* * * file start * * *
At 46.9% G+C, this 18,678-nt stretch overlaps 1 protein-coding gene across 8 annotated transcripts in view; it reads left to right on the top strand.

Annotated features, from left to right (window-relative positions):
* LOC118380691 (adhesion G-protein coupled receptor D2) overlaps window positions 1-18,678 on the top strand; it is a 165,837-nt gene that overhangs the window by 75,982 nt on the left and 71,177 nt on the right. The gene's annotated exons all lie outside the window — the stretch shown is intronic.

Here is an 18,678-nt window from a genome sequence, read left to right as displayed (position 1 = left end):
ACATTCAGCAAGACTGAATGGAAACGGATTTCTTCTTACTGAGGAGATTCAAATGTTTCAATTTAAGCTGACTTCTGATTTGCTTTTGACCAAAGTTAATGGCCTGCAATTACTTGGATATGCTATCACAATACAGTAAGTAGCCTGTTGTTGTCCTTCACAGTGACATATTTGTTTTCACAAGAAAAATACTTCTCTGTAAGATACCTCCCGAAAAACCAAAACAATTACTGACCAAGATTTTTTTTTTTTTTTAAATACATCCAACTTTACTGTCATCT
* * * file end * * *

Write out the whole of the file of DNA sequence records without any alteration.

At 46.9% G+C, this 18,678-nt stretch overlaps 1 protein-coding gene across 8 annotated transcripts in view; it reads left to right on the top strand.

Annotated features, from left to right (window-relative positions):
* LOC118380691 (adhesion G-protein coupled receptor D2) overlaps window positions 1-18,678 on the top strand; it is a 165,837-nt gene that overhangs the window by 75,982 nt on the left and 71,177 nt on the right. The gene's annotated exons all lie outside the window — the stretch shown is intronic.

Here is an 18,678-nt window from a genome sequence, read left to right as displayed (position 1 = left end):
ACATTCAGCAAGACTGAATGGAAACGGATTTCTTCTTACTGAGGAGATTCAAATGTTTCAATTTAAGCTGACTTCTGATTTGCTTTTGACCAAAGTTAATGGCCTGCAATTACTTGGATATGCTATCACAATACAGTAAGTAGCCTGTTGTTGTCCTTCACAGTGACATATTTGTTTTCACAAGAAAAATACTTCTCTGTAAGATACCTCCCGAAAAACCAAAACAATTACTGACCAAGATTTTTTTTTTTTTTTAAATACATCCAACTTTACTGTCATCT